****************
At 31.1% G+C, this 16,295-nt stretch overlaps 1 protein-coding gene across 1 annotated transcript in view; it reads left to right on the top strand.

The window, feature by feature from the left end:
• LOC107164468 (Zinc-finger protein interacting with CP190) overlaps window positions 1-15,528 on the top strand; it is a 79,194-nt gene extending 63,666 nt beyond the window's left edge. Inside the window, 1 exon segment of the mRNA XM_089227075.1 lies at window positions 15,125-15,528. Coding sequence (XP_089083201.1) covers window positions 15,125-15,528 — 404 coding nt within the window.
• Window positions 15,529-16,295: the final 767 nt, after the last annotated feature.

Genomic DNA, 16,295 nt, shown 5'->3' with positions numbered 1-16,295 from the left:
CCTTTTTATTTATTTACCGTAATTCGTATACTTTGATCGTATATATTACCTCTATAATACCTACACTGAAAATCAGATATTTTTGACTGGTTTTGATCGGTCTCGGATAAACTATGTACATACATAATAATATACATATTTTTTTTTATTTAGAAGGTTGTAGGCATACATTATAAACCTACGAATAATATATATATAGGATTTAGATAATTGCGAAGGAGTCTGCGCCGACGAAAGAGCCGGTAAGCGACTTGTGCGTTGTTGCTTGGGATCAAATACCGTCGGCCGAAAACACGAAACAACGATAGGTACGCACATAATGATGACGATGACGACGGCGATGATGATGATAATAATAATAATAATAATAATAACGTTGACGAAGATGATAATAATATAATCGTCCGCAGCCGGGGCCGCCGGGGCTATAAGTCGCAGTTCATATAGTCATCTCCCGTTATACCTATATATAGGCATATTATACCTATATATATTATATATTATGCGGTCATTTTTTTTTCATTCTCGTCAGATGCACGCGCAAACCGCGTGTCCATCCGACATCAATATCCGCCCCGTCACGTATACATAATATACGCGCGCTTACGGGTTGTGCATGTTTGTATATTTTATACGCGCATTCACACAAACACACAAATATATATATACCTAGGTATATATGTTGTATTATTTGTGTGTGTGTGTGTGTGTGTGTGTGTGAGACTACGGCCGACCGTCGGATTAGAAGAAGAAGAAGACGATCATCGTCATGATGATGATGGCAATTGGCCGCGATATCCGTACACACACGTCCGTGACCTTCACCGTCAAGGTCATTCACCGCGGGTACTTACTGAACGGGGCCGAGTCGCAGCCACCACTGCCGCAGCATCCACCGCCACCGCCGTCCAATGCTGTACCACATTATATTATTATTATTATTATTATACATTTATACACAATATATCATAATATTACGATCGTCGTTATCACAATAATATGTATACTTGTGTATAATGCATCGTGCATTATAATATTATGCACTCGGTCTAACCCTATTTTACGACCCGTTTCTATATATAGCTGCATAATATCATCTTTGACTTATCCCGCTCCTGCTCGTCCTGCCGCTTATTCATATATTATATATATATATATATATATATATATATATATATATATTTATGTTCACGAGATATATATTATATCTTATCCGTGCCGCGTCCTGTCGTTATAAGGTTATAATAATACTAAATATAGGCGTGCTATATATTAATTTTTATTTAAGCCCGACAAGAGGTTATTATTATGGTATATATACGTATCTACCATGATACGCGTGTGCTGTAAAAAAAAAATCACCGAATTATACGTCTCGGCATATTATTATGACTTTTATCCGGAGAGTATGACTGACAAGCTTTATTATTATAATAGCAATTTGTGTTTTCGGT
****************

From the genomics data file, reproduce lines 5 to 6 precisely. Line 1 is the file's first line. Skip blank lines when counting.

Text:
Genomic DNA, 16,295 nt, shown 5'->3' with positions numbered 1-16,295 from the left:
CCTTTTTATTTATTTACCGTAATTCGTATACTTTGATCGTATATATTACCTCTATAATACCTACACTGAAAATCAGATATTTTTGACTGGTTTTGATCGGTCTCGGATAAACTATGTACATACATAATAATATACATATTTTTTTTTATTTAGAAGGTTGTAGGCATACATTATAAACCTACGAATAATATATATATAGGATTTAGATAATTGCGAAGGAGTCTGCGCCGACGAAAGAGCCGGTAAGCGACTTGTGCGTTGTTGCTTGGGATCAAATACCGTCGGCCGAAAACACGAAACAACGATAGGTACGCACATAATGATGACGATGACGACGGCGATGATGATGATAATAATAATAATAATAATAATAACGTTGACGAAGATGATAATAATATAATCGTCCGCAGCCGGGGCCGCCGGGGCTATAAGTCGCAGTTCATATAGTCATCTCCCGTTATACCTATATATAGGCATATTATACCTATATATATTATATATTATGCGGTCATTTTTTTTTCATTCTCGTCAGATGCACGCGCAAACCGCGTGTCCATCCGACATCAATATCCGCCCCGTCACGTATACATAATATACGCGCGCTTACGGGTTGTGCATGTTTGTATATTTTATACGCGCATTCACACAAACACACAAATATATATATACCTAGGTATATATGTTGTATTATTTGTGTGTGTGTGTGTGTGTGTGTGTGTGAGACTACGGCCGACCGTCGGATTAGAAGAAGAAGAAGACGATCATCGTCATGATGATGATGGCAATTGGCCGCGATATCCGTACACACACGTCCGTGACCTTCACCGTCAAGGTCATTCACCGCGGGTACTTACTGAACGGGGCCGAGTCGCAGCCACCACTGCCGCAGCATCCACCGCCACCGCCGTCCAATGCTGTACCACATTATATTATTATTATTATTATTATACATTTATACACAATATATCATAATATTACGATCGTCGTTATCACAATAATATGTATACTTGTGTATAATGCATCGTGCATTATAATATTATGCACTCGGTCTAACCCTATTTTACGACCCGTTTCTATATATAGCTGCATAATATCATCTTTGACTTATCCCGCTCCTGCTCGTCCTGCCGCTTATTCATATATTATATATATATATATATATATATATATATATATATATATTTATGTTCACGAGATATATATTATATCTTATCCGTGCCGCGTCCTGTCGTTATAAGGTTATAATAATACTAAATATAGGCGTGCTATATATTAATTTTTATTTAAGCCCGACAAGAGGTTATTATTATGGTATATATACGTATCTACCATGATACGCGTGTGCTGTAAAAAAAAAATCACCGAATTATACGTCTCGGCATATTATTATGACTTTTATCCGGAGAGTATGACTGACAAGCTTTATTATTATAATAGCAATTTGTGTTTTCGGT